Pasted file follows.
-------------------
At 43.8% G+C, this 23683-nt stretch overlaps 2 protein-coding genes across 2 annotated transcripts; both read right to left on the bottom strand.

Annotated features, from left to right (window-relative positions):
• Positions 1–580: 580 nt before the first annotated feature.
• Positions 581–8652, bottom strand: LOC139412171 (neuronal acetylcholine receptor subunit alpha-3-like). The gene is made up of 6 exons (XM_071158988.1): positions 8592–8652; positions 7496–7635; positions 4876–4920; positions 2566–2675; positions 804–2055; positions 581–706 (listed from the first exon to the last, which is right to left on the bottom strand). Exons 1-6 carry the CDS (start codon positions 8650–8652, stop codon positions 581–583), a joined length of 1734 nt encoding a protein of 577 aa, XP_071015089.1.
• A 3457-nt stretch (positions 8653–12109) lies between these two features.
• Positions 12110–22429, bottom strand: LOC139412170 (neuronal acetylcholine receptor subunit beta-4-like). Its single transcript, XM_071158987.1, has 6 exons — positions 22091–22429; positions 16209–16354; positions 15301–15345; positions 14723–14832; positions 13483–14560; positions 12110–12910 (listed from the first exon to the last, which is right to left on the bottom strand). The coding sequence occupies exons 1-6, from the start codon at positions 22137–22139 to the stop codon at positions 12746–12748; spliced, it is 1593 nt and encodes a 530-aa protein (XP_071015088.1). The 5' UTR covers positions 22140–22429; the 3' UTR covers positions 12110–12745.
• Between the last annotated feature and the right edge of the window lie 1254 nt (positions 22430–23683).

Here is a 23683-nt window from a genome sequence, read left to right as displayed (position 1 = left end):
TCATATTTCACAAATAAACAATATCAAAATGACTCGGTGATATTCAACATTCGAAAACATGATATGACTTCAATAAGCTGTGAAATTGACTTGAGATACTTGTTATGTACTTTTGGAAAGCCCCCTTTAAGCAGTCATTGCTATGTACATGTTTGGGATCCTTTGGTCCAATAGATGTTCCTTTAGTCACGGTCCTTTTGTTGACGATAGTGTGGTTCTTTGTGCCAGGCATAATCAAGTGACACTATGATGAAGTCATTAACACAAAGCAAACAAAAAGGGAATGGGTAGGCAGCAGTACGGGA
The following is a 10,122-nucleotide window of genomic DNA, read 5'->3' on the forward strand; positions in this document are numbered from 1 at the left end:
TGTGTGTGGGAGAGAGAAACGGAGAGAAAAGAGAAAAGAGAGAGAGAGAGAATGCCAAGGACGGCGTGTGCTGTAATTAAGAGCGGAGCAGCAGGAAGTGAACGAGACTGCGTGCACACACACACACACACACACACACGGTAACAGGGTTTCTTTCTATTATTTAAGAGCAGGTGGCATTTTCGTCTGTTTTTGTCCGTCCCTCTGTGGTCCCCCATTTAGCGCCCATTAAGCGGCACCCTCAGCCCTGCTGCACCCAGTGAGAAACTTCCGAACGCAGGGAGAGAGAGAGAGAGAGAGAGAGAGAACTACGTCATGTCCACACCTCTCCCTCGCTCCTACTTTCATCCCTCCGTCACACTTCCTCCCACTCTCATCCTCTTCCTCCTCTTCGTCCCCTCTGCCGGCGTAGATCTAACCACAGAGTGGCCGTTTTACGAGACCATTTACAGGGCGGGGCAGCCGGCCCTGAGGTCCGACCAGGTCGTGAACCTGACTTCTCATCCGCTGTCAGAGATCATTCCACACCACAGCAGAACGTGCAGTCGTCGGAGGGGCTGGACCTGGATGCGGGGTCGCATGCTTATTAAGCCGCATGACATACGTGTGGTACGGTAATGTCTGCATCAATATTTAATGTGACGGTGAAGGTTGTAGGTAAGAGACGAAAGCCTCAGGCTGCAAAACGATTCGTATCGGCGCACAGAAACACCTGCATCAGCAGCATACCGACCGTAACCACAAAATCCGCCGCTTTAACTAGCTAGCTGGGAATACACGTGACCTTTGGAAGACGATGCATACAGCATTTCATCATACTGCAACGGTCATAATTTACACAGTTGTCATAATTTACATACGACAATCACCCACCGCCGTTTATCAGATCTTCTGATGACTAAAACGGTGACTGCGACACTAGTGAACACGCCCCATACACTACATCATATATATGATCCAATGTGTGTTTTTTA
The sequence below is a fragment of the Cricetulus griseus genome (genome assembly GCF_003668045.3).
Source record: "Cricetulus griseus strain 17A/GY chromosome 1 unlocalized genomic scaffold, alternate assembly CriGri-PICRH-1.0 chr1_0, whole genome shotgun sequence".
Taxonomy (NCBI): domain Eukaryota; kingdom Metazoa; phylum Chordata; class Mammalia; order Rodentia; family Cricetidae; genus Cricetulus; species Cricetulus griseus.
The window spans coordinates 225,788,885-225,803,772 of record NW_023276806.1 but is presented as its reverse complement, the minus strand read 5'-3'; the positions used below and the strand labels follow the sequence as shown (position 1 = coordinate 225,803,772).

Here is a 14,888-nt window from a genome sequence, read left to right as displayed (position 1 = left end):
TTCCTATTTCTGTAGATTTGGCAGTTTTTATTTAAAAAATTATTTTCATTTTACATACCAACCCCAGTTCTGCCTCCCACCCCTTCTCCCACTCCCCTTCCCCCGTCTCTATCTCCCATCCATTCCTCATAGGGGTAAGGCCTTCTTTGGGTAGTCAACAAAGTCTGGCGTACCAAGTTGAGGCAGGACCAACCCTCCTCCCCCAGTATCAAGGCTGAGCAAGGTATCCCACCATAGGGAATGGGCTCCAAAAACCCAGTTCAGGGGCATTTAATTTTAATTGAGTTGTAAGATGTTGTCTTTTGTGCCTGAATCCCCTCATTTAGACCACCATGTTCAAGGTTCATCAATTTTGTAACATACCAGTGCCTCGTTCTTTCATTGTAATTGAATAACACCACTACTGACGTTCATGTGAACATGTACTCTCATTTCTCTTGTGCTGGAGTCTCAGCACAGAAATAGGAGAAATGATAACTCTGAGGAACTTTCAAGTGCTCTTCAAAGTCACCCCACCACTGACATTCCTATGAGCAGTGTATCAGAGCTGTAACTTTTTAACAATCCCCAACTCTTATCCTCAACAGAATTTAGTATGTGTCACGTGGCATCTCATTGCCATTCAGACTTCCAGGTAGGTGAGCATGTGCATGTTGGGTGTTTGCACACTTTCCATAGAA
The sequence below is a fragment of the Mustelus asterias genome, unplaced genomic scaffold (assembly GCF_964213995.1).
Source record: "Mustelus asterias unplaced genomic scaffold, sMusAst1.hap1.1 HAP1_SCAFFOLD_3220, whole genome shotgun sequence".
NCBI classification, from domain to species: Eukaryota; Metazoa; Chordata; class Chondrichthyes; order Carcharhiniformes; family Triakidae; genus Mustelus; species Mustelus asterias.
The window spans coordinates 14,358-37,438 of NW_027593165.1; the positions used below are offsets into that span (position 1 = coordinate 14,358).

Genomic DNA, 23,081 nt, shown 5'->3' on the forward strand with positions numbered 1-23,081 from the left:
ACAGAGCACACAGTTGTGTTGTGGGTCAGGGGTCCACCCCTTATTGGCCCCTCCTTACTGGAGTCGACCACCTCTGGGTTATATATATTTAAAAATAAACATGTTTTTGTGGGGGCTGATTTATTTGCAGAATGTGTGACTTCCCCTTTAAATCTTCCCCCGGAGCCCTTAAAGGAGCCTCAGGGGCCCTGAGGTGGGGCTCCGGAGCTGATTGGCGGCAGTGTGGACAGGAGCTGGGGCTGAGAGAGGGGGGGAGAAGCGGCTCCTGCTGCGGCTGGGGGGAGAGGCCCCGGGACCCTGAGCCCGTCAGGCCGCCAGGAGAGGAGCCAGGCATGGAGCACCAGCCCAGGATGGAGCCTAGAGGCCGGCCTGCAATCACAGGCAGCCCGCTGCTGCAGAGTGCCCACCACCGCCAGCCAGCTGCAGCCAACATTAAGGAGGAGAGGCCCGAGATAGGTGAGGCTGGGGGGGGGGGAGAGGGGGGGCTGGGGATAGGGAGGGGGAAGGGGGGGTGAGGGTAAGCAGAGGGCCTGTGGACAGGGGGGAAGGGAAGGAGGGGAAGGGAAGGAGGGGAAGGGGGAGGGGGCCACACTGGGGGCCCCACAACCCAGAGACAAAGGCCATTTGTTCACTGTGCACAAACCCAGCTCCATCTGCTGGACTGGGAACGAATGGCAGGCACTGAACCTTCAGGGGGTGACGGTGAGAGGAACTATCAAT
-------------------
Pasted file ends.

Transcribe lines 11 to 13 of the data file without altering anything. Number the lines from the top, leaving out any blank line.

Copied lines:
TGTGTGTGGGAGAGAGAAACGGAGAGAAAAGAGAAAAGAGAGAGAGAGAGAATGCCAAGGACGGCGTGTGCTGTAATTAAGAGCGGAGCAGCAGGAAGTGAACGAGACTGCGTGCACACACACACACACACACACACACGGTAACAGGGTTTCTTTCTATTATTTAAGAGCAGGTGGCATTTTCGTCTGTTTTTGTCCGTCCCTCTGTGGTCCCCCATTTAGCGCCCATTAAGCGGCACCCTCAGCCCTGCTGCACCCAGTGAGAAACTTCCGAACGCAGGGAGAGAGAGAGAGAGAGAGAGAGAGAACTACGTCATGTCCACACCTCTCCCTCGCTCCTACTTTCATCCCTCCGTCACACTTCCTCCCACTCTCATCCTCTTCCTCCTCTTCGTCCCCTCTGCCGGCGTAGATCTAACCACAGAGTGGCCGTTTTACGAGACCATTTACAGGGCGGGGCAGCCGGCCCTGAGGTCCGACCAGGTCGTGAACCTGACTTCTCATCCGCTGTCAGAGATCATTCCACACCACAGCAGAACGTGCAGTCGTCGGAGGGGCTGGACCTGGATGCGGGGTCGCATGCTTATTAAGCCGCATGACATACGTGTGGTACGGTAATGTCTGCATCAATATTTAATGTGACGGTGAAGGTTGTAGGTAAGAGACGAAAGCCTCAGGCTGCAAAACGATTCGTATCGGCGCACAGAAACACCTGCATCAGCAGCATACCGACCGTAACCACAAAATCCGCCGCTTTAACTAGCTAGCTGGGAATACACGTGACCTTTGGAAGACGATGCATACAGCATTTCATCATACTGCAACGGTCATAATTTACACAGTTGTCATAATTTACATACGACAATCACCCACCGCCGTTTATCAGATCTTCTGATGACTAAAACGGTGACTGCGACACTAGTGAACACGCCCCATACACTACATCATATATATGATCCAATGTGTGTTTTTTA
The sequence below is a fragment of the Cricetulus griseus genome (genome assembly GCF_003668045.3).
Source record: "Cricetulus griseus strain 17A/GY chromosome 1 unlocalized genomic scaffold, alternate assembly CriGri-PICRH-1.0 chr1_0, whole genome shotgun sequence".